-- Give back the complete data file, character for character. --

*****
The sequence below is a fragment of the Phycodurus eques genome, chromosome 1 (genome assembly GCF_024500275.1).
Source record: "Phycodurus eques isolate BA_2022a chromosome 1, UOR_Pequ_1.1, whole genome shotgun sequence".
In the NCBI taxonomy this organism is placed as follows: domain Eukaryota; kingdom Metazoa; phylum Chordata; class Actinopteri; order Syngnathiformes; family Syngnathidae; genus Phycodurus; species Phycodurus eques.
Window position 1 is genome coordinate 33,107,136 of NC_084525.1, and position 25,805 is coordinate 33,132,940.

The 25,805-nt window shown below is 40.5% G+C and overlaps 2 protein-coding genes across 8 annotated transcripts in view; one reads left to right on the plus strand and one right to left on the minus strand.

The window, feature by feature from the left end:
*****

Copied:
The sequence below is a fragment of the Phycodurus eques genome, chromosome 1 (genome assembly GCF_024500275.1).
Source record: "Phycodurus eques isolate BA_2022a chromosome 1, UOR_Pequ_1.1, whole genome shotgun sequence".
In the NCBI taxonomy this organism is placed as follows: domain Eukaryota; kingdom Metazoa; phylum Chordata; class Actinopteri; order Syngnathiformes; family Syngnathidae; genus Phycodurus; species Phycodurus eques.
Window position 1 is genome coordinate 33,107,136 of NC_084525.1, and position 25,805 is coordinate 33,132,940.

The 25,805-nt window shown below is 40.5% G+C and overlaps 2 protein-coding genes across 8 annotated transcripts in view; one reads left to right on the plus strand and one right to left on the minus strand.

The window, feature by feature from the left end: